Paul F. M Zahl’s book, Grace in Practice: A Theology of Everyday Life – Part 5: On why the world and religious people have​ a hard time with grace

2 min read

It is not only the world that detests grace. The Christian world also finds the absolution of grace to be a bitter pill. Every time you preach or embody grace, some Christians will accuse you of “antinomianism,” the idea that you are against the law.

At the root of the finger pointing is the fear that if grace is given to a sinner, the sinner is going to take advantage of the amnesty and do a bad thing. This is the fear of antinomianism, the conviction that grace equals permissiveness. On this view, grace is against the law.

Why do religious people have a hard time with grace?

Why do religious people have a hard time with grace? People come to faith during times of trouble. Even if they grew up in church or had a religious experience as a teenager, they usually come to faith during a period of trouble. A specific problem in life leads them to question or to look at God in a new way. Sometimes it prompts them to read something or go to church or talk to somebody they respect. A time of trouble leads them toward the grace of God. But right after they receive this grace, they get punished with the law again. The church punishes them with the law. Here lies the problem, an unburied one. You could put it this way: The law, the stress of life driving you to a breakdown, reduces you to a walking question mark. The question is answered, amazingly, by God’s one-way love. Grace changes everything. 

You then enter some form of church or community. At this point, the iron curtain of the law comes down. You are told you need to be “discipled” or “mentored” or “coached”: held “accountable.” Sermons contain lists of things to do, “disciplines” to take up, a “Christian worldview” to embrace. The law is reimposed. People become semi-Pelagians the day (after) they become Christians. This is the heart of it.

People in the world, including Christians, are Pelagians by nature. They want to do it for themselves. “Control” is the key word and concept. But control fails massively at some specific, vulnerable point of opening. When this happens, people are undone and they open up to grace. The grace of God makes its appearance, usually in the form of compassionate one-way love from another person. But the moment things are patched up a bit, life morphs back toward control, into semi-Pelagianism.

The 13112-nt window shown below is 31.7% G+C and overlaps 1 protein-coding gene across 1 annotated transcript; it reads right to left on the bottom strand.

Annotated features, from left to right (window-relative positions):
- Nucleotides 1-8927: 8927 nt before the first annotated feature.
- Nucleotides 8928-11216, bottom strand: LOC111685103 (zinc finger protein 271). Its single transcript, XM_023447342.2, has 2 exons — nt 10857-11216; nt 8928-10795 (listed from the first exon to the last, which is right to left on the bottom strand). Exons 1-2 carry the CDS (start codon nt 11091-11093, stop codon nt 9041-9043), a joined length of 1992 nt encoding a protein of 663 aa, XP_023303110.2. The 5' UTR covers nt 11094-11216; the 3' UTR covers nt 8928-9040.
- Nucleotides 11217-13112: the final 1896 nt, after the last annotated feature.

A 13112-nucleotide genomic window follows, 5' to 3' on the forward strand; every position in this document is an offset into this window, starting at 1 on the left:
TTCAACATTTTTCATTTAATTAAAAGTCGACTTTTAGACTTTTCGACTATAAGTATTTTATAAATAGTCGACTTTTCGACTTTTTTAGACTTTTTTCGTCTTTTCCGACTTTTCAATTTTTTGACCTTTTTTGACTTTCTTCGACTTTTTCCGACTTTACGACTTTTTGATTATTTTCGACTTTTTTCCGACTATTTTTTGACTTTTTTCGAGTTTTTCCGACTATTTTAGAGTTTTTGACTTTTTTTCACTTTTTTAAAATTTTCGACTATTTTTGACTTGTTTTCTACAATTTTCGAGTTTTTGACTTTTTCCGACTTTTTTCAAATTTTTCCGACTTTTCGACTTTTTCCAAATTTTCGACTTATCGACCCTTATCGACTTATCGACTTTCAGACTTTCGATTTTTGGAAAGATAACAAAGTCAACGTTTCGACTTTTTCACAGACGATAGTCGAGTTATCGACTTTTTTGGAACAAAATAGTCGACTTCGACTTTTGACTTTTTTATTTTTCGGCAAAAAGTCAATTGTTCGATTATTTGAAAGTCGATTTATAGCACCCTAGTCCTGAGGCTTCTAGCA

Semi-Pelagianism is the compromise Christians force between the grace that saved them and the Pelagianism inherent in their human nature. It is the Achilles’ heel that besets Christians and all the Christian churches. People become semi-Pelagians the day (after) they become Christians. This is the heart of it.

Semi-Pelagianism, which acknowledges grace but insists upon an effort or response from the pained human side, defeats Christians just as wholly as Pelagianism defeats the world. Semi-Pelagianism dies hard. It is the old “control” theme in a new and sanctified form. It is not grace. This control hates grace.

World’s criticism of grace

The problem with the world’s criticism of grace, that grace is unfair, lies in its worldview. The world wants to think that there are good people and bad people, good countries and bad countries. The world wants to think that innocence exists over against guilt. The world also wants to think that innocence and guilt can be established in the context of law. This is not how Christianity sees things. Christians see every person as guilty before God, subconsciously guilty at all times. External actions, as Jesus said, are not as important as internal motives. And internal motives are the most compromised of all data (Mark 7:20, 23). The world’s problem with grace is that it is unfair. But all you need to do is turn the tables and observe people on the defensive against law. 

My issue with the world’s problem with grace is that it fails to have compassion when it is on the wrong side of the law. Jesus said he had not come to call “the righteous,” by which he meant the people who seem to be on the “right” side of the law. Implicit in Christ’s statement is the idea that everyone is on the wrong side of the law. Therefore Christ came to call everyone.

When you are an accused person, you always turn in the direction of grace. You never think for a minute to turn in the direction of the law. The law will only spit at you. The human condition is forever on the wrong side of law, and therefore, in the “wee hours” (Frank Sinatra), it always tilts toward grace.

Is grace the refuge of scoundrels? Absolutely.

That’s what grace looks like